Will this be the classroom of 2050?
Temasek Polytechnic plans to use virtual assistance, facial recognition and data tracking in the classroom.
“We tend to teach the way we were taught”, Tang Ming Fai, Director of Computer and Information Systems at Singapore’s Temasek Polytechnic, tells GovInsider.
But it’s out with the old - teachers now should adapt to the times. The “way we assess and engage students are different”, he says, and teachers must have a “willingness to experiment”.
How is Temasek Polytechnic gearing up for change? We caught up with Tang to find out more.
Facial recognition in classrooms
His team is looking into the use of facial recognition in classes, so lecturers will know when students start losing interest. “We want to see, when the lecturer delivers the lectures, whether the students are paying attention - do they grasp the idea or they show a doubtful face?”, he says. This will help lecturers intercede in their learning journey before exams, which would otherwise be “too late”, Tang says.
The analysis will be anonymised so that individual students’ identities are not revealed. “We do have to respect the students’ privacy”, he asserts. “That means we don’t go down to the individual student to say ‘this person was lost’, or ‘this person smiled’”. Machine learning will crunch out the analysis and give an aggregate review of class emotions. “This way, I feel that the personal privacy is being protected, yet still able to benefit the class and lecturer”.
The school also wants to train teachers to build personalised performance dashboard, so they can track the progress of students efficiently. He wants to give lecturers free reign on how they monitor and analyse data, as they understand their class the best. “We may not build the best dashboard for them, because we do not know the business domain - how they want to monitor or analyse the data”, he says, so instead, the school teaches them “how to fish” by providing them with data sources.
This helps lecturers to intervene in their students’ academic progress. Key metrics can include attendance, for instance. If a student “is not doing well because he has not been attending class, then it has nothing to do with the teaching method”, rather, it is an attitude problem, Tang explains. The school can then engage the student to understand what is wrong. “This helps to break down the problem”.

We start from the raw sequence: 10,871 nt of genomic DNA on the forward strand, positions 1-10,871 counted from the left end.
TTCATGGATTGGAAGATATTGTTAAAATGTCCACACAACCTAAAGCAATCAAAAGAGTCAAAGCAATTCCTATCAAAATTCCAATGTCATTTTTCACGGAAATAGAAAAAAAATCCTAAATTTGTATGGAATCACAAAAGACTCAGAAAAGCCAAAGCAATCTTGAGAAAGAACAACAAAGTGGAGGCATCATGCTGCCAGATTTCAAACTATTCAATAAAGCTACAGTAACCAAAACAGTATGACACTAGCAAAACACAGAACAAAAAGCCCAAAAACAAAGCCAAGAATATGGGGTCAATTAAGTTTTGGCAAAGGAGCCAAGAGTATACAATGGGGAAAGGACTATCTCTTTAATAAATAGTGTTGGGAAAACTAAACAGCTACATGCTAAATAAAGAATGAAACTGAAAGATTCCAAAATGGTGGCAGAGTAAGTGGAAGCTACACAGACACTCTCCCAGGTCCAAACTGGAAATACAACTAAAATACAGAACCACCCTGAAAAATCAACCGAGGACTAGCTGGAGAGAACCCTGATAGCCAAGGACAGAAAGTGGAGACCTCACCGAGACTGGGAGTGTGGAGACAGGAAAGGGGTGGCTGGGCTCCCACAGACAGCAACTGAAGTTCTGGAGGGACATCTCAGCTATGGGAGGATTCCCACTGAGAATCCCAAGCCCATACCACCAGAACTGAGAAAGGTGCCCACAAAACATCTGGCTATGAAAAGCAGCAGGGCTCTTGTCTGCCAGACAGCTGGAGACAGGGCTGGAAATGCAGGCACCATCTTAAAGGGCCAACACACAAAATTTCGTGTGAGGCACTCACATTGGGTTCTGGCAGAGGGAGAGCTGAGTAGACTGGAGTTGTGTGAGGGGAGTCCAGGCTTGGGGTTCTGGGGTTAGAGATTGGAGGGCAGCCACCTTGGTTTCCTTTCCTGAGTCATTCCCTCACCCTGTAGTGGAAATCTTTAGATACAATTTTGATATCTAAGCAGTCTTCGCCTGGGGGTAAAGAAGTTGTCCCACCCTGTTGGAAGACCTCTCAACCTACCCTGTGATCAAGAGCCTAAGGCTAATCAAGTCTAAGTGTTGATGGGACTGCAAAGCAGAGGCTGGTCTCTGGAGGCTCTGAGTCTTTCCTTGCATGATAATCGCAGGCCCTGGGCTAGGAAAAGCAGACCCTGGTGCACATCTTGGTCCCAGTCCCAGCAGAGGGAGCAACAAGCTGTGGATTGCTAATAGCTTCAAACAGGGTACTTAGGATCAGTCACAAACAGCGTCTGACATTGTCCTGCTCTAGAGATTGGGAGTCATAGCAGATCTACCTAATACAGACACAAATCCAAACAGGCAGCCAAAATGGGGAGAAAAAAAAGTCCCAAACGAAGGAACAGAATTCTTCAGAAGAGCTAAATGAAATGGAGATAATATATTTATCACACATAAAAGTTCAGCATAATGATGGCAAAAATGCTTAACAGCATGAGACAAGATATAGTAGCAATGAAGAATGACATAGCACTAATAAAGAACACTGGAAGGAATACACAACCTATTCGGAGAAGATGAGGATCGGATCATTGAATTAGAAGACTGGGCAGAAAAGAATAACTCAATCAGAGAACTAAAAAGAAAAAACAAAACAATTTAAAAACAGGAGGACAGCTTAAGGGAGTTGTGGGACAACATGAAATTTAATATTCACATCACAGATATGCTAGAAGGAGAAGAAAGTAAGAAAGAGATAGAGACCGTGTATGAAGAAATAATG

Further, Tang’s team is keen to roll out virtual assistants to serve students and staff. “We try to have a lot of answers, and then anticipate what you ask and offer you the best answer”, he says. This can be used in libraries, and to answer public queries; and services can range from online to voice platforms.
Fear of change
Embracing tech requires guts. When the school first implemented off-campus learning, “there was an initial fear” that students will stop attending lessons anymore, he says. But this didn’t happen, and it taught his team that lessons shouldn’t have rigid structures. It is “no longer one size fits all”, he says. “Sometimes you give a full hour of lesson, [but students] may not be able to absorb everything”.
The polytechnic is getting its students prepared by requiring one week without classroom lessons every year. They will use “e-learning to continue their lessons, submit their work, and interact with lecturers without physically coming to school”, Tang adds. This is done to let “them know what technology has enabled them to do, and also as a kind of a business continuity practice; if we really have to shut the school, the learning is not disrupted”, he says.
Breaking down silos
Gaps exist between his IT staff and lecturers, and Tang is motivated to fix this. Some tech his IT staff are keen to implement are not practical for use in classes. So he is encouraging them to teach “so they understand the lecturer”, and send lecturers to the IT department “to do some real system implementation”, he explains. “With this mutual understanding, I think that's where change management will not be so much of resistance - they can speak the same language and see from each others point of view”.
But he isn’t blind to the limitations of technology. It won’t work for all classes, he cautions. “You must know what doesn’t work and move it out”, Tang says. More importantly, “lecturers have to learn and adapt and use what is most suitable.” They have to bend to the times.